ON THE VERY LATEST INTERVIEW

Megan: One of the epigraphs in your book is Gertrude Stein’s quote, “Remarks are not literature.” Yet your work is a strange refutation of that quote.

David: I agree. I ordered this book so that the questions are statements. Each chapter is preceded by an epigraph. Personally, I like statements. I love aphorisms. I like the joints of things. I like epigrammatic writing.

Megan: Same. The cover of Richard Diebenkorn [see middle book cover, above] is a beautiful portrait of transference.

David: The whole book is about transference. The interviewer keeps asking questions, and then the interviewee, a version of me, doesn’t answer any of the questions.

The book (and the short film based on it) is a memento mori of a middle-aged writer confronting his own limitations as a person, writer, and mortal, and asking those middle-of-the-night questions. The interest of the book is that I hope the reader will ask similar questions.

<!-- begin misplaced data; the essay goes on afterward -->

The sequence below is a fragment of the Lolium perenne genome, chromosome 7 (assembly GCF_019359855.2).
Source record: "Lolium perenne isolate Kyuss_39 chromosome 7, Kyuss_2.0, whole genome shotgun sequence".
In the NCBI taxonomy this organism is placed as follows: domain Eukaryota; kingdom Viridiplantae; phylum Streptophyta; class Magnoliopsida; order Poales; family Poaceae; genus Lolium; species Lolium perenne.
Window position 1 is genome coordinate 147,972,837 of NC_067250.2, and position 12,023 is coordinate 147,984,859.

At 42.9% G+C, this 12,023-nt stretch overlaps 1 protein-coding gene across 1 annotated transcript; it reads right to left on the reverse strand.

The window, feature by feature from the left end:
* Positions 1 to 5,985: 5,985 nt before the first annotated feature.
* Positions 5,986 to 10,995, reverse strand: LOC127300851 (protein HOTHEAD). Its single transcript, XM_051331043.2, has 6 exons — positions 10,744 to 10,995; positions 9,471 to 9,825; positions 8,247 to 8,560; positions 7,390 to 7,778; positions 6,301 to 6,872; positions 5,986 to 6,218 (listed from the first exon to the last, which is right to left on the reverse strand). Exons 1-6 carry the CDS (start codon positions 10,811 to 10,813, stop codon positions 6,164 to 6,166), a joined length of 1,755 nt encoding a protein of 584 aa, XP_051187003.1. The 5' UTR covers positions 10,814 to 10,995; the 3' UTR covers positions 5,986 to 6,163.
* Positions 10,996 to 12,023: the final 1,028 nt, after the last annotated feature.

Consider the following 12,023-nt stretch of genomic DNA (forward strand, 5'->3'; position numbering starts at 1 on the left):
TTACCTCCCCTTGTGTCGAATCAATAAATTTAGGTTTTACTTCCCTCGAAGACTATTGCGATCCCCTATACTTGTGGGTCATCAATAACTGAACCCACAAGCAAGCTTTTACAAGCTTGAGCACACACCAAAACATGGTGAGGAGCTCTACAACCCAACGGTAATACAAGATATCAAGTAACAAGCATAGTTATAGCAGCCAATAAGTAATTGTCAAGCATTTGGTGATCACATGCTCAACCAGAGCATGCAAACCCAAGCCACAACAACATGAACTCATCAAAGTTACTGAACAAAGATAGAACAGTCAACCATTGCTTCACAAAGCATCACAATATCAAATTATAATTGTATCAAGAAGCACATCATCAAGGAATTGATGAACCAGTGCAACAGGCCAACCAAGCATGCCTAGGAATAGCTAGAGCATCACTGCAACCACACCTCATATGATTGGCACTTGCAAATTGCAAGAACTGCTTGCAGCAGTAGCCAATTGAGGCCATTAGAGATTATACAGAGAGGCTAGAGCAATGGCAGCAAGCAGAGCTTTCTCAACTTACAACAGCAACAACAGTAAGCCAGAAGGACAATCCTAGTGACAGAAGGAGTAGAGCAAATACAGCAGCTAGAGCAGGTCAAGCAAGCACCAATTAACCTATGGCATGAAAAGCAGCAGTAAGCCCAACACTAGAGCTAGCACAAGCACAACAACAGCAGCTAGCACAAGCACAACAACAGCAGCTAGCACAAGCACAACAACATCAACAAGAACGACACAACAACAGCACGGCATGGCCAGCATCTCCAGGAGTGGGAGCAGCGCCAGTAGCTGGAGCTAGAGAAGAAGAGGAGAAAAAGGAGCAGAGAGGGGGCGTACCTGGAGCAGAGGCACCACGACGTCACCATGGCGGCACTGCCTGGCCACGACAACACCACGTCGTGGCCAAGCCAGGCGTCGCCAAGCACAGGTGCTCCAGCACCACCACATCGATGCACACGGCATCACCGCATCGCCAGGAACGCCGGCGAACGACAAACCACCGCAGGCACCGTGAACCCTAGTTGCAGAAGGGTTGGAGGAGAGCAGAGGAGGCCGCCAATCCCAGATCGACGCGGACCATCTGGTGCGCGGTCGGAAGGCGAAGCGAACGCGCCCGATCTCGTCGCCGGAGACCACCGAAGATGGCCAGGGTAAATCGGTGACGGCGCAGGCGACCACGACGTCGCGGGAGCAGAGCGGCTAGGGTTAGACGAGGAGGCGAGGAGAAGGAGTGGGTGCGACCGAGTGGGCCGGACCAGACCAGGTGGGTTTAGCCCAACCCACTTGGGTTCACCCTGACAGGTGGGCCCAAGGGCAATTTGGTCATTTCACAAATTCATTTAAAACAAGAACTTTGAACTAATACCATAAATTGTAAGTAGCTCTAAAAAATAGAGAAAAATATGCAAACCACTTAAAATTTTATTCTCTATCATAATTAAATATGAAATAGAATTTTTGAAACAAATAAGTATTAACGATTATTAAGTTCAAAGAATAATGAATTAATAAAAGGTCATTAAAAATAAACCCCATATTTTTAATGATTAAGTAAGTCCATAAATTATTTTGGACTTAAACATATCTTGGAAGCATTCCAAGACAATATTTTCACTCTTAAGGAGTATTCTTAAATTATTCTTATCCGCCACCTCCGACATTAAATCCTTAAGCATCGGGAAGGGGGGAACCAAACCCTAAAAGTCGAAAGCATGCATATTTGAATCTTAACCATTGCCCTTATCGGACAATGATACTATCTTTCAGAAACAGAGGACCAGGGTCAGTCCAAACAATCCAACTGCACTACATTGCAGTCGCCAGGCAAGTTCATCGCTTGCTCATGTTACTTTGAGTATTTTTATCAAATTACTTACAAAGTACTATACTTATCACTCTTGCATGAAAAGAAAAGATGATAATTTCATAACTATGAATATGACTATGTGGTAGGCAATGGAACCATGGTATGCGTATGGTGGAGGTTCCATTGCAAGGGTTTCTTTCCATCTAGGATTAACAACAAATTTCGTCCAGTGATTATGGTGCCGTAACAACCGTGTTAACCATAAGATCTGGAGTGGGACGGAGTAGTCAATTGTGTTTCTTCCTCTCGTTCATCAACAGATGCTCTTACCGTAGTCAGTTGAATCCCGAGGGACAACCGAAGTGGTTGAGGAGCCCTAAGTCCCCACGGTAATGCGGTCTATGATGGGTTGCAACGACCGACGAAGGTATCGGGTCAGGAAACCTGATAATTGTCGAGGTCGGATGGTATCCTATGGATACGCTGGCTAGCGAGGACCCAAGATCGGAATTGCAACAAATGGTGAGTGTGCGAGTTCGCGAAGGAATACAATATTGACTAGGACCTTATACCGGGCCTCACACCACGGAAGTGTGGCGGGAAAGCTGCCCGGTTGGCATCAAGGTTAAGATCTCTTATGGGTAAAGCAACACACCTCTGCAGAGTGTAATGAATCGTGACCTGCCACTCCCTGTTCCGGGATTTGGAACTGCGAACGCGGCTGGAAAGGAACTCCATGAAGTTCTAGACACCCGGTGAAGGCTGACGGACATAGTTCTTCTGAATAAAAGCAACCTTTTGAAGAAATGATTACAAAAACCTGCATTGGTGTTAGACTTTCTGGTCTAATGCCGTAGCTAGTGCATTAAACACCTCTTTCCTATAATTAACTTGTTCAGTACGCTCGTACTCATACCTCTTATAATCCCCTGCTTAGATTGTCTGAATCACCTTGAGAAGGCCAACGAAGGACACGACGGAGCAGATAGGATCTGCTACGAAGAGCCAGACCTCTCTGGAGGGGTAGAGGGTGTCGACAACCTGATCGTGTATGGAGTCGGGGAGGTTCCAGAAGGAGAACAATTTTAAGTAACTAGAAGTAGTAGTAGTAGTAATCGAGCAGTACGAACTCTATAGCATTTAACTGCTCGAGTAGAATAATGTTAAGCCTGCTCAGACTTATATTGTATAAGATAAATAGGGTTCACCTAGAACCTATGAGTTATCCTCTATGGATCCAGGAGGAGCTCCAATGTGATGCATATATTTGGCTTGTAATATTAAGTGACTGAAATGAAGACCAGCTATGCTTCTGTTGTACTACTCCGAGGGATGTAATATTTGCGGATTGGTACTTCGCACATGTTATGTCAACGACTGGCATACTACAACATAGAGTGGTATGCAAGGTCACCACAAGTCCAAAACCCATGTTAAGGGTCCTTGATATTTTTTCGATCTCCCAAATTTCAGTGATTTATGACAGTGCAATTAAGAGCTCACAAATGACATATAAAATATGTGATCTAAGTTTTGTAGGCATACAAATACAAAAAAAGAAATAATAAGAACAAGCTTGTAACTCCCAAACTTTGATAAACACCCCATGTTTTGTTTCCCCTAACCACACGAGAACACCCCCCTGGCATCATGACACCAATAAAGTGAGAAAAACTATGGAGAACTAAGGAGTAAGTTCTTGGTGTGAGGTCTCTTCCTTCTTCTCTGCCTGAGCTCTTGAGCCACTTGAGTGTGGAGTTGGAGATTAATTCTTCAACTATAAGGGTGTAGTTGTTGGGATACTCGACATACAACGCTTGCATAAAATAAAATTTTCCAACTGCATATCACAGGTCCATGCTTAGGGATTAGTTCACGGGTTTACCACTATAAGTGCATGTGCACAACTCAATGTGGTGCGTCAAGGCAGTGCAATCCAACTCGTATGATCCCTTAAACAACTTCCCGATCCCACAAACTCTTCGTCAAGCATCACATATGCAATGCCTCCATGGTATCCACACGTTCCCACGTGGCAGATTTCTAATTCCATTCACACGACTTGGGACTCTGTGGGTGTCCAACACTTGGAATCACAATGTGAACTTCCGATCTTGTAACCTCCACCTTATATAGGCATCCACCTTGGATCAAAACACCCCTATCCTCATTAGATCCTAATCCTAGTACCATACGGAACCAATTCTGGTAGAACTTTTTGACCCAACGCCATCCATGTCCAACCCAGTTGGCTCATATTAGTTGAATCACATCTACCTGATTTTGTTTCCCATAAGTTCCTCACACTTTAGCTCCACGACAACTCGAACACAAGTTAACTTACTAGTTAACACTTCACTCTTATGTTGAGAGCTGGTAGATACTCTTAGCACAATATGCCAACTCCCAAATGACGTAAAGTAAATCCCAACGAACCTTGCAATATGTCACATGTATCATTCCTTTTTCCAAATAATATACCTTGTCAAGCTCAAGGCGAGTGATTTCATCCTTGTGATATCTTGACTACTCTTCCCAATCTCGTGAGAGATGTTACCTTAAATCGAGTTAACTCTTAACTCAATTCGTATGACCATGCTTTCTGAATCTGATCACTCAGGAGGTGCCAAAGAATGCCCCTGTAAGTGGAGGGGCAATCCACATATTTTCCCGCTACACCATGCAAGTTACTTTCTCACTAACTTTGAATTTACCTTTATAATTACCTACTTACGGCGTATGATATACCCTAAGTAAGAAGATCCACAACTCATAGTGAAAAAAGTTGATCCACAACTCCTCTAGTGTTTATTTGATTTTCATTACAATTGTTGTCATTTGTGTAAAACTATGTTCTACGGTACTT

Megan: And it’s a quick read. There is no bold in the sentences.

David: Right. It’s very minimal. I really wanted that hammered metal feeling. Each sentence is a shot: boom, boom, boom, boom. It is a brutal self-interrogation. So it was crucial that the questions come fast and furious.

David Shields: Cut and paste workshopsaturday 27e August, 11am-12.30pm, Auckland Writers Festival